What Happens in Criminal Court?
Specific criminal court procedures vary by jurisdiction. Each state and the federal government sets its own rules. However, the general outline of what happens in criminal court is similar across jurisdictions.
Often, your first criminal court appearance will be your arraignment. This is where the judge reads the charges against you, and you enter a plea. Your lawyer or public defender may be with you, or you may have the chance to petition for a public defender.
The judge might also ask the prosecutor for more information to be sure your arrest was legal. If the prosecutor cannot prove probable cause for your arrest, you may be released.
If bail was not set when you were arrested, it may be set at your arraignment. This is also your chance to ask for a lower bail if you were not able to afford the bail set at the time of your arrest.
The Trial Process
If you do not reach a plea agreement with the prosecution, the next step is a trial. Most jurisdictions offer similar rights for defendants going to trial:
- A speedy trial, unless you waive that right
- Trial by jury if you face potential prison time of six months or more
- A bench trial (by a judge), if you prefer
The first step is jury selection, if you chose a jury trial. The judge and attorneys interview potential jurors and choose the appropriate number to sit on your jury.
When the trial begins, the prosecution presents its case. It may call witnesses and present evidence such as letters or deeds (documentary evidence), photos of the crime scene, or the weapon used (demonstrative evidence). The defense may cross-examine prosecution witnesses as well as present its own witnesses and evidence. Afterward, each side summarizes its arguments in closing statements.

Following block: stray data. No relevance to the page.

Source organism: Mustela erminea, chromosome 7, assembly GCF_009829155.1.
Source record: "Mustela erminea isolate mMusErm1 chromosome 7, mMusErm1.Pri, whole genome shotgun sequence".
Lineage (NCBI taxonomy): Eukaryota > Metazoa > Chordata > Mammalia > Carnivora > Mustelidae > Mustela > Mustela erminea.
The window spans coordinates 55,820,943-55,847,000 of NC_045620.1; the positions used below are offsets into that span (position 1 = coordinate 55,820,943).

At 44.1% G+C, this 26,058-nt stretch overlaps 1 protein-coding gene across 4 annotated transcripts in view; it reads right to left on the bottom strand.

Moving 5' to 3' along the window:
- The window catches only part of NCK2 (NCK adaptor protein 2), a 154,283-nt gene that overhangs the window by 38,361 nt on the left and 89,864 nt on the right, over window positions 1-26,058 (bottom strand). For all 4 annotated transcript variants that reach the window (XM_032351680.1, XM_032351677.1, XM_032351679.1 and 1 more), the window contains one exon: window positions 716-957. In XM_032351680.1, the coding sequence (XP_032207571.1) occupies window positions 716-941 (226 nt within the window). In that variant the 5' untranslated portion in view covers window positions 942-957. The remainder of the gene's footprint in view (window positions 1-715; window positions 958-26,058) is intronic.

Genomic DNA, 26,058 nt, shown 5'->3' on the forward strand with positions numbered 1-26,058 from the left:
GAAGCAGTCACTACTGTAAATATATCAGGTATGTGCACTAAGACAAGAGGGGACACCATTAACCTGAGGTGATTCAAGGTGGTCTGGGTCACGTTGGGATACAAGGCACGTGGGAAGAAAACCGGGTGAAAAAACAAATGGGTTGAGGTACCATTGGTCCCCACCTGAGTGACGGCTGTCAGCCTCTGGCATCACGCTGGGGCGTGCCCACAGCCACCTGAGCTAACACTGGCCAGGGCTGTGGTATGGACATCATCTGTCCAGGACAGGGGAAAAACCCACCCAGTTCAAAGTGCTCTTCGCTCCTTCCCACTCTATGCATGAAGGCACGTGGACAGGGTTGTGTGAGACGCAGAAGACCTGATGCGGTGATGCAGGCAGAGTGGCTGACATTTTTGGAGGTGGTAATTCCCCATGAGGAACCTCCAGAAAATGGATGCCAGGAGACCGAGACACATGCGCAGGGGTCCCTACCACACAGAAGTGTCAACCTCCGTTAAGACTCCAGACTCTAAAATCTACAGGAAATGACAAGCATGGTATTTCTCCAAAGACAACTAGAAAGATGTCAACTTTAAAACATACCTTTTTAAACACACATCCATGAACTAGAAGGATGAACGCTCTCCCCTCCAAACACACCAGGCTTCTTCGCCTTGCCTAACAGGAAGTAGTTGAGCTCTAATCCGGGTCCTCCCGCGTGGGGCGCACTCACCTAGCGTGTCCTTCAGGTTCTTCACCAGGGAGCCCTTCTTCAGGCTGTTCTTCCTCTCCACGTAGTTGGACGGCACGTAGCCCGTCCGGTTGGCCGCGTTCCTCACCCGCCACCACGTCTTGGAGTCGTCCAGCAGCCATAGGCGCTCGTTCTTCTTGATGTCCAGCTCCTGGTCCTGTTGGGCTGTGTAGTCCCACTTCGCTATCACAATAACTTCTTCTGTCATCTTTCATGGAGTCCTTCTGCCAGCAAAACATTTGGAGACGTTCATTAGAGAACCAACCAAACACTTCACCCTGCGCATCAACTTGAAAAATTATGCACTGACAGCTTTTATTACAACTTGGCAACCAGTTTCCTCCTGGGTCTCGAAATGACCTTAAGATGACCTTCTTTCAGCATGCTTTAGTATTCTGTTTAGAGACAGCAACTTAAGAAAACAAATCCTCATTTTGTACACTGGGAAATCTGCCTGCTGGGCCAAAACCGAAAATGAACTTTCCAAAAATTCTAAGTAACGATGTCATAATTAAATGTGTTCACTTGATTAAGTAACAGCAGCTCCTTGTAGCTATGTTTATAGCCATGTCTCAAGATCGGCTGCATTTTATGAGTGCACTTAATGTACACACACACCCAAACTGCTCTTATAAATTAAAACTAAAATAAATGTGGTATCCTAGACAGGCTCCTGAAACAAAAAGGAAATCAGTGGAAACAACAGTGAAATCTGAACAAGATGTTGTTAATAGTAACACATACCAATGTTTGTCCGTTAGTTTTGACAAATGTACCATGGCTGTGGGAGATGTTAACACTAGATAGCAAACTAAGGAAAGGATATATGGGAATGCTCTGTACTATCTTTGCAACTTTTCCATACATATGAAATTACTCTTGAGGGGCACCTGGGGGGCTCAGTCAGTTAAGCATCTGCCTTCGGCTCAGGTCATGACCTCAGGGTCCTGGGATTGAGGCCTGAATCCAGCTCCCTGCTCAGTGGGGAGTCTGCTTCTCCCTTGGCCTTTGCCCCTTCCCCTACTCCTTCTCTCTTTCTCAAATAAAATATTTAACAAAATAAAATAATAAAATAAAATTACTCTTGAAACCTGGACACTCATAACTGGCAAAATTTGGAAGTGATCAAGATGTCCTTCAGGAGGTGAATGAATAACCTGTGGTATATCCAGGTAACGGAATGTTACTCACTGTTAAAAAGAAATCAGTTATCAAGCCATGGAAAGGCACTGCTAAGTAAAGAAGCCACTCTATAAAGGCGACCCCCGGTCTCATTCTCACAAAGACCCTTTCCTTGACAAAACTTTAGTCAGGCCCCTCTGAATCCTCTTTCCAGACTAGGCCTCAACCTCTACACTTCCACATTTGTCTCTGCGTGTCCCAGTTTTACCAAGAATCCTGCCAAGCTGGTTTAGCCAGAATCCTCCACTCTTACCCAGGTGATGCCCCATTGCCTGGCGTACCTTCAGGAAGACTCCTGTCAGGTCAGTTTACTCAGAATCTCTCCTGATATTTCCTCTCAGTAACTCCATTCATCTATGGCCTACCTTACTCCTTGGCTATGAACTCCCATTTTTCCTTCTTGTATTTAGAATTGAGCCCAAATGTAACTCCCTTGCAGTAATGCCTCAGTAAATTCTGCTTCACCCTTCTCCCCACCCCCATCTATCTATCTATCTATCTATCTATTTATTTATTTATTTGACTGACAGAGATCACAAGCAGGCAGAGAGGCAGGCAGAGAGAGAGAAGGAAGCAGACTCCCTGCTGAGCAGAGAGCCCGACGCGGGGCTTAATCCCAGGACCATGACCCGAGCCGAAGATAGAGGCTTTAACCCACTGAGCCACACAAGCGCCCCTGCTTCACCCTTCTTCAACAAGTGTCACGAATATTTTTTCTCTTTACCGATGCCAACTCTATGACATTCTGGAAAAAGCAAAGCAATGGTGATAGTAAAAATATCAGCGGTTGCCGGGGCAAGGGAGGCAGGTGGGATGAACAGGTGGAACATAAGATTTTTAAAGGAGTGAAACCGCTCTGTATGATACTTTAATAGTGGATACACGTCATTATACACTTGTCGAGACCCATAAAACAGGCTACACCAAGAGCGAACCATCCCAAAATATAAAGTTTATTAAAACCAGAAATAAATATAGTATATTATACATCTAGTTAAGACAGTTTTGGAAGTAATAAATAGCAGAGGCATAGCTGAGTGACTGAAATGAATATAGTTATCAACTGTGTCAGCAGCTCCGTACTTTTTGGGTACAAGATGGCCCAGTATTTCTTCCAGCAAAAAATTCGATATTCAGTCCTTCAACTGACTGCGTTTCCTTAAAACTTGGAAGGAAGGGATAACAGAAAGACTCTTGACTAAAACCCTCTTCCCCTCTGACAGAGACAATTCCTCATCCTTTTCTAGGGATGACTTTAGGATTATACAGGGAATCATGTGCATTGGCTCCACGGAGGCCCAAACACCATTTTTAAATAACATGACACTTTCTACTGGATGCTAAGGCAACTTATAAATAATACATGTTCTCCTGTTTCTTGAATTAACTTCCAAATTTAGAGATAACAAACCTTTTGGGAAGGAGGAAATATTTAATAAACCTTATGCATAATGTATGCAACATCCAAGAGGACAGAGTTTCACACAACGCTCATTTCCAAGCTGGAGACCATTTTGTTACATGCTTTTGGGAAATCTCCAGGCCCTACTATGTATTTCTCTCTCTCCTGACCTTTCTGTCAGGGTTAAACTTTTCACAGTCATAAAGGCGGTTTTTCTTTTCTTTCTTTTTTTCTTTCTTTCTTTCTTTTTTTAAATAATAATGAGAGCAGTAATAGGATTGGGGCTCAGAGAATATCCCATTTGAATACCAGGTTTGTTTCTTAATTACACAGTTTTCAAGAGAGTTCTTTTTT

In a jury trial, the judge then gives the jury instructions, a process called "charging the jury."
Jury deliberation happens outside the courtroom, but once the jury reaches a verdict, everyone returns to the court to hear it. The jury may find a defendant guilty or not guilty of all the charges, or guilty of only some charges. Depending on the judge's orders, it may also find a defendant guilty of a lesser crime, rather than the one charged.
Once the court considers you guilty, either by your own plea or after a trial, you will have a sentencing hearing. What happens here depends on the sentencing guidelines in your jurisdiction and whether the judge is required to follow them. Often mitigating factors or compounding factors, such as prior convictions for the same type of crime, play a role in your sentence. Learn more about criminal defense frequently asked questions at Attorneys.com.
Remember, this is just a general idea of what happens in criminal court. Since every case is unique and procedures differ by jurisdiction, if you are facing a criminal charges, it is a wise idea to talk with an experienced criminal defense attorney.
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